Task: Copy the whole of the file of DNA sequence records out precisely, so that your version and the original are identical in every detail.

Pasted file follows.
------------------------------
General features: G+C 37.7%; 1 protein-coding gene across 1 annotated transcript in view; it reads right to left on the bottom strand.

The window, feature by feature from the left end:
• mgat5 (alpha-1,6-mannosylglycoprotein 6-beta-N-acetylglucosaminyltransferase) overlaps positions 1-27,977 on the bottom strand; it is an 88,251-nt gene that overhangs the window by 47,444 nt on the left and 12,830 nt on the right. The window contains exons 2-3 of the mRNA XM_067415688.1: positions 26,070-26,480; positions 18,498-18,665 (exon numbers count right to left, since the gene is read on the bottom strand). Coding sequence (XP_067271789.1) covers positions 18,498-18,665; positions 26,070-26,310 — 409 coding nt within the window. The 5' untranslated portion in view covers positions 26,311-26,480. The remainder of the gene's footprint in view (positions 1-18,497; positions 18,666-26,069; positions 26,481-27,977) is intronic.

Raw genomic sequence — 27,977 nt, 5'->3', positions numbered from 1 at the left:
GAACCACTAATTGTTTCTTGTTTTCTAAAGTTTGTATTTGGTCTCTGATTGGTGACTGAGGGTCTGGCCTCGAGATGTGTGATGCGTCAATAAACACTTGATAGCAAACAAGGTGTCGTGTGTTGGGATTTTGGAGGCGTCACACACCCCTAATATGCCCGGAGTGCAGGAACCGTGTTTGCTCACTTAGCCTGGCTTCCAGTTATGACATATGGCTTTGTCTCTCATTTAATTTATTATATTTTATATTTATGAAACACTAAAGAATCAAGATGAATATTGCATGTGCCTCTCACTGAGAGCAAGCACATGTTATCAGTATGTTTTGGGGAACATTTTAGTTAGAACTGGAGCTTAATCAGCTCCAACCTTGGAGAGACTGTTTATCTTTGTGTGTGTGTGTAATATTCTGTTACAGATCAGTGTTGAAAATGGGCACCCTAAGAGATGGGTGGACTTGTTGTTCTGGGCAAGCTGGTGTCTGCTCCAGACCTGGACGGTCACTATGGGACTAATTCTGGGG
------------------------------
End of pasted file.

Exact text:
General features: G+C 37.7%; 1 protein-coding gene across 1 annotated transcript in view; it reads right to left on the bottom strand.

The window, feature by feature from the left end:
• mgat5 (alpha-1,6-mannosylglycoprotein 6-beta-N-acetylglucosaminyltransferase) overlaps positions 1-27,977 on the bottom strand; it is an 88,251-nt gene that overhangs the window by 47,444 nt on the left and 12,830 nt on the right. The window contains exons 2-3 of the mRNA XM_067415688.1: positions 26,070-26,480; positions 18,498-18,665 (exon numbers count right to left, since the gene is read on the bottom strand). Coding sequence (XP_067271789.1) covers positions 18,498-18,665; positions 26,070-26,310 — 409 coding nt within the window. The 5' untranslated portion in view covers positions 26,311-26,480. The remainder of the gene's footprint in view (positions 1-18,497; positions 18,666-26,069; positions 26,481-27,977) is intronic.

Raw genomic sequence — 27,977 nt, 5'->3', positions numbered from 1 at the left:
GAACCACTAATTGTTTCTTGTTTTCTAAAGTTTGTATTTGGTCTCTGATTGGTGACTGAGGGTCTGGCCTCGAGATGTGTGATGCGTCAATAAACACTTGATAGCAAACAAGGTGTCGTGTGTTGGGATTTTGGAGGCGTCACACACCCCTAATATGCCCGGAGTGCAGGAACCGTGTTTGCTCACTTAGCCTGGCTTCCAGTTATGACATATGGCTTTGTCTCTCATTTAATTTATTATATTTTATATTTATGAAACACTAAAGAATCAAGATGAATATTGCATGTGCCTCTCACTGAGAGCAAGCACATGTTATCAGTATGTTTTGGGGAACATTTTAGTTAGAACTGGAGCTTAATCAGCTCCAACCTTGGAGAGACTGTTTATCTTTGTGTGTGTGTGTAATATTCTGTTACAGATCAGTGTTGAAAATGGGCACCCTAAGAGATGGGTGGACTTGTTGTTCTGGGCAAGCTGGTGTCTGCTCCAGACCTGGACGGTCACTATGGGACTAATTCTGGGG